The commonwealth of Massachusetts’s decision to employ the OpenDocument format has kicked Microsoft out of the scene.
Although Microsoft dominates the office market, it’s product Microsoft Office doesn’t support the OpenDocument format. Not even the new Office 12, announced for next year’s second semester doesn’t natively support this format. Still, the application will support XML but it will rely on “filters”.
The OpenDocument format is being used by some European governments, including Norway, Denmark and Japan, as well as other U.S. state governments.
Since the announcing of its plans the Massachusetts’ received both positive and negative reactions.
This decision seem to be the best way to break Microsoft’s monopolistic control of the PC software market.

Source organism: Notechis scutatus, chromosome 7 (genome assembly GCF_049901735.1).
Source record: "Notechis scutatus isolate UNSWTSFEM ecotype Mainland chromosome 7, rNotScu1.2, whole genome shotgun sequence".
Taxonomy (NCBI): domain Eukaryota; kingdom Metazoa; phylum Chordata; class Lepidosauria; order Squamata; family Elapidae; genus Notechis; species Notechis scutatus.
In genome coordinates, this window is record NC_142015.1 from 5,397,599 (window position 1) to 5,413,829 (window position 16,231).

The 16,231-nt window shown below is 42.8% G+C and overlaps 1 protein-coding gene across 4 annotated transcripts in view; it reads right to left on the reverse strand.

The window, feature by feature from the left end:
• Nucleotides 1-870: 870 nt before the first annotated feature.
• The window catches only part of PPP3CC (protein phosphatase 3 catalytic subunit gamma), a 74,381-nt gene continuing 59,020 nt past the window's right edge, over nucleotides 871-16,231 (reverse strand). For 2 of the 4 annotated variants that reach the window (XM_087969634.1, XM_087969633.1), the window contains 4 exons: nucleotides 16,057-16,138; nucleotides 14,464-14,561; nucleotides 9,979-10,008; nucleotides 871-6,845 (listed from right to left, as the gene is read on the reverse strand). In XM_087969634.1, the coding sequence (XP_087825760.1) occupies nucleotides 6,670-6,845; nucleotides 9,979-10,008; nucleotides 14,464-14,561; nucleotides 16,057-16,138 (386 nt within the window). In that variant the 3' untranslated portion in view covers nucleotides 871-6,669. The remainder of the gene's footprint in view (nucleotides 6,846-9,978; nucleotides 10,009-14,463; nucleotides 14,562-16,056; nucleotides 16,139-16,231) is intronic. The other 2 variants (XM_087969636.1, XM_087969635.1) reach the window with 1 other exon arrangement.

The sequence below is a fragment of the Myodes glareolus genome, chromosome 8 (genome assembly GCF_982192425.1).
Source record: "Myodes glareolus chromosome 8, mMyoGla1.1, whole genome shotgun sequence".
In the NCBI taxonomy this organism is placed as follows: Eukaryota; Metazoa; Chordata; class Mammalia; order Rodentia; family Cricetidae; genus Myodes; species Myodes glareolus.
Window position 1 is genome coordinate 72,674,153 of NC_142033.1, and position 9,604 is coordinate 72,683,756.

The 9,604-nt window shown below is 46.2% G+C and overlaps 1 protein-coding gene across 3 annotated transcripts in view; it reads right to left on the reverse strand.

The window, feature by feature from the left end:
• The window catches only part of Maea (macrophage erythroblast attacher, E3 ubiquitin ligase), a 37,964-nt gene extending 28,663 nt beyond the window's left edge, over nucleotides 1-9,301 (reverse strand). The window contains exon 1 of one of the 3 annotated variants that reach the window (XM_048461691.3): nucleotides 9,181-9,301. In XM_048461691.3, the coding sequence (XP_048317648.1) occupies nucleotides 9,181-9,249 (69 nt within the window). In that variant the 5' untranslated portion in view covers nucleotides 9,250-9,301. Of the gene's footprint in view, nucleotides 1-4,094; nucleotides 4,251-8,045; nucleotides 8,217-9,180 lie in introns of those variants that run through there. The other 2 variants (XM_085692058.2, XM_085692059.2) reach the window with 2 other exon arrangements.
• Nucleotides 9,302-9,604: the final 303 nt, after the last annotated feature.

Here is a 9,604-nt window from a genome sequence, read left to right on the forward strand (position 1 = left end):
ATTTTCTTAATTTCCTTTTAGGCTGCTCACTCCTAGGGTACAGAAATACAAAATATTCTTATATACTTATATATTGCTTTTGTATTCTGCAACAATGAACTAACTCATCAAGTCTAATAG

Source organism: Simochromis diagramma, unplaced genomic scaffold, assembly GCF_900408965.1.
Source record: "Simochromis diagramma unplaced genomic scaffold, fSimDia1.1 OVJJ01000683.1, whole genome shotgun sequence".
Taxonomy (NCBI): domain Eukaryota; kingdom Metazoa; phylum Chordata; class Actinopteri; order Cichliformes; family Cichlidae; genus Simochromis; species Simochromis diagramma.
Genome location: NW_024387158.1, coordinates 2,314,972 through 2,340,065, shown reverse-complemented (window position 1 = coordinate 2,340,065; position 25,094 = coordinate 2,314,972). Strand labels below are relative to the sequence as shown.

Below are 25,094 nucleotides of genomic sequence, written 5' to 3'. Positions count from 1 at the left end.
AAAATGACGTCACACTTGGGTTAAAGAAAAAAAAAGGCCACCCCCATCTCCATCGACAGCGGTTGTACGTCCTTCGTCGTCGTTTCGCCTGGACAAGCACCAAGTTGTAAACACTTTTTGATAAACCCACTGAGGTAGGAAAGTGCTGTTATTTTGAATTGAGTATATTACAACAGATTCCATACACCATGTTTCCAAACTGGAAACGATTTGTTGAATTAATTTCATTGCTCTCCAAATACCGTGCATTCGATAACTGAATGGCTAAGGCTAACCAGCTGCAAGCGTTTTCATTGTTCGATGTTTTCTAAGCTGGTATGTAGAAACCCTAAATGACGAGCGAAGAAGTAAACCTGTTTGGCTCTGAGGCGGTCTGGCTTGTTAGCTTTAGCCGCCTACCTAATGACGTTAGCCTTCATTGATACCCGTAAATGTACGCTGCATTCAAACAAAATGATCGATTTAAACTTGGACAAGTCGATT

Alan Yates, Microsoft general manager of information worker business strategy told on a statement: “We understand that this is not a final decision for the commonwealth and that state lawmakers and the secretary of state have raised some of the same questions and concerns about this proposal that many others have raised”.
State agencies in the executive branch are now supposed to migrate to OpenDocument-compliant applications by Jan. 1, 2007, a change that will affect about 50,000 desktop PCs.
Massachusetts officials defended themselves, saying the decision will save the state money, make sure that state records will be preserved over time, and ensure the state’s “sovereignty.”